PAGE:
Radon from the ground

Radon gas indoors

Q. Who most needs to test for radon?
A. Radon testing is sometimes required for real estate sales, or for leasing to the government.  Or often requested in buildings or regions with high previous readings, such as in Oregon around Portland and up the Willamette River Valley and past Salem, or in NE Washington mainly around Spokane, or somewhat around Steilacoom/Lakewood/Gravelly Lake, or along the Cascade foothills.

Q. What is radon?
A. Radon is an odorless radioactive gas that can travel and enter building air. It comes from the radioactive decay of uranium in rocks and soils.

Q. Why is radon a problem?
A. Radon can cause lung cancer. Radon can move because it is the first gas in the decay chain, and not chemically reactive.

Radon decays radioactively to form charged decay products which can attach to dust particles that we inhale, and can get trapped in our lungs. Radiation from further decay damages lung tissue.

Q. When is radon a problem?
A. Radon can enter home breathing air, more when the soil contains much uranium, even more when a blanket of snow or soggy soil sends it toward buildings.

Q. How does radon get indoors?
A. Radon enters with other soil gases (or sometimes from interior rock or masonry, or well water) into basements or crawl spaces.  It can be sucked up into the building by exhaust fans, combustion appliances, or the “stack effect” of warm air rising.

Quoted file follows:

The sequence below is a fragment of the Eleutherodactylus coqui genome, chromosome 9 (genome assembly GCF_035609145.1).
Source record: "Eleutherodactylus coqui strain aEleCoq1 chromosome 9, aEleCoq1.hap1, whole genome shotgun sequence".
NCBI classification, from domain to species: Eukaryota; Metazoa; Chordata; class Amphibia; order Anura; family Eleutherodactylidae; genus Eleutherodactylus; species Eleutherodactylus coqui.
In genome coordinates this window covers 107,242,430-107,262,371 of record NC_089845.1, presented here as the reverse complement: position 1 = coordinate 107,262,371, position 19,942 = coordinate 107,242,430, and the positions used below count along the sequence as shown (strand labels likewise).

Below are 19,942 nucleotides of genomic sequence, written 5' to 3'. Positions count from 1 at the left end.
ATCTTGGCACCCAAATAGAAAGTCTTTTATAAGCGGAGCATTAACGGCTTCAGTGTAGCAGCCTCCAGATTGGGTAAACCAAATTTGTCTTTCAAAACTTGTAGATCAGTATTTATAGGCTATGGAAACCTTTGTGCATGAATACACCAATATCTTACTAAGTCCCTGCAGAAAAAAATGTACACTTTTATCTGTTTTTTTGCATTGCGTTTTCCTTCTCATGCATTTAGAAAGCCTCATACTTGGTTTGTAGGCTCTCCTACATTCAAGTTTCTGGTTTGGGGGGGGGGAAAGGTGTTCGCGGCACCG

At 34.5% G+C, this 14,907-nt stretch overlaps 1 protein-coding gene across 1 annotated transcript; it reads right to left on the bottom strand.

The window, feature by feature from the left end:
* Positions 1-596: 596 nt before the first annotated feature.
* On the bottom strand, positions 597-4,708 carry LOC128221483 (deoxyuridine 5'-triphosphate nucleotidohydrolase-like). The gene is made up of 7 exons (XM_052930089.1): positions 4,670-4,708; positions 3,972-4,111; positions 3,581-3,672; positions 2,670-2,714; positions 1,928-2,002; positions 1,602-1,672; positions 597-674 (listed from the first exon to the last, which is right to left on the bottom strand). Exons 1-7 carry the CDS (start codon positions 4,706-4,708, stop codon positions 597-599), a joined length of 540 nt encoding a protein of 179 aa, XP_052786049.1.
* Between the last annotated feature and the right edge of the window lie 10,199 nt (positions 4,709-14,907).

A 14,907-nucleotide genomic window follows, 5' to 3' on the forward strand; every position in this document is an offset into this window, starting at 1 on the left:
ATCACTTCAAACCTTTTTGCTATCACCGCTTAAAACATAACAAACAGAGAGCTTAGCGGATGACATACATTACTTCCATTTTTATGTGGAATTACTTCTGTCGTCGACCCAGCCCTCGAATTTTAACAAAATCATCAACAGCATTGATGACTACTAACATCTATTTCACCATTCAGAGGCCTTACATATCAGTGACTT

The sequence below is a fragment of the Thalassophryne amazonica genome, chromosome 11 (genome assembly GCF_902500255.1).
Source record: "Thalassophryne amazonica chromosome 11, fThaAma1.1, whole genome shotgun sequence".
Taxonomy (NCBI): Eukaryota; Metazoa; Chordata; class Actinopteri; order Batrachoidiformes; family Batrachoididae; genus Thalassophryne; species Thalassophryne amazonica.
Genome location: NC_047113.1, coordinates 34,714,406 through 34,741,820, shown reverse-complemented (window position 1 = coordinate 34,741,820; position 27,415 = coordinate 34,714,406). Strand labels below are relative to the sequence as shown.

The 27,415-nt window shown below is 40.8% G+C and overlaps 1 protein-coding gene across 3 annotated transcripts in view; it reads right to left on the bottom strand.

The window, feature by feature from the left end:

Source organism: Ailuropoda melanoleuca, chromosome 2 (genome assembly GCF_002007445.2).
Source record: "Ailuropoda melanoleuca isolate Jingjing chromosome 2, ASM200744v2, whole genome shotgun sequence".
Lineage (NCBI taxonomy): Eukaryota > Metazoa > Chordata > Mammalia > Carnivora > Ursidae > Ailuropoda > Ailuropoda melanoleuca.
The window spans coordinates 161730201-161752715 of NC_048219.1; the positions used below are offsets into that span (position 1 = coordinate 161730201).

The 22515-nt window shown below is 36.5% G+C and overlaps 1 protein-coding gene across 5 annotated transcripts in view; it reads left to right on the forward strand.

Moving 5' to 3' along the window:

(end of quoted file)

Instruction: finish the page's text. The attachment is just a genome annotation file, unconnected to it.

Q. When are radon levels higher?
A. Radon can enter home breathing air more whenever the soil contains much uranium, or a basement is dug, or crawl space perimeter foundation vents are blocked in winter, or a blanket of clay or soggy soil or snow sends it toward buildings.

Q. How high are radon levels around Seattle?
A. Radon is usually very low near Puget Sound, where the glaciers ground up rocks and left a clay cap that slows soil gas rising, allowing much of it to decay to something else not a gas.

Q. How high are radon levels around Salem?
A. Radon is usually higher in the our lower Willamette River Valley, where most homes sit on radioactive Ice Age mudflows periodically swept down from Montana by a series of cataclysmic Missoula Floods after ice dams broke, before 12,000 years ago.

Q. How do we test for radon?
A. See the page on how to test:  conditions, methods, tools, re-testing.

Q. How high is my radon concentration level?
A. Compare your levels, measured in picoCuries of radiation per liter of air (pCi/L), with these levels:

 (pCi/L)      Range   –   Air Quality Guidelines

  • (4.0 to 20)  HIGH – Test again to verify levels; take action to reduce.
  • (4.0)  “ACTION LEVEL” recommended by the USEPA for indoor air.
  • (2.0 to 4.0)  MEDIUM – (just below the USEPA “action level”.)
  • (0.5 to 2.0)  LOW – (1.3 is the national average indoors.)
  • (below 0.5)  VERY LOW – (0.4 is the national average outdoors.)

Q. How can I reduce radon levels?
A. Find the source and stop the pathways (see reduction page), such as in summary:

  • Basement:  sealed openings, subslab ventilation.
  • Crawl space:  soil vapor barrier and perimeter vents.
  • Exposed masonry:  sealed with paint.

Finding sources and pathways

  • Test again in more and different locations, to find the source: soil gases? (most common), interior masonry, granite, rocks?, well water?
  • Test also to find the entry pathways: basement? (most common) (more in one end or corner?), crawl space? well water?

Get more info from the US EPA.

©Richard Knights, Blue Sky Testing LLC, http://www.inyourair.com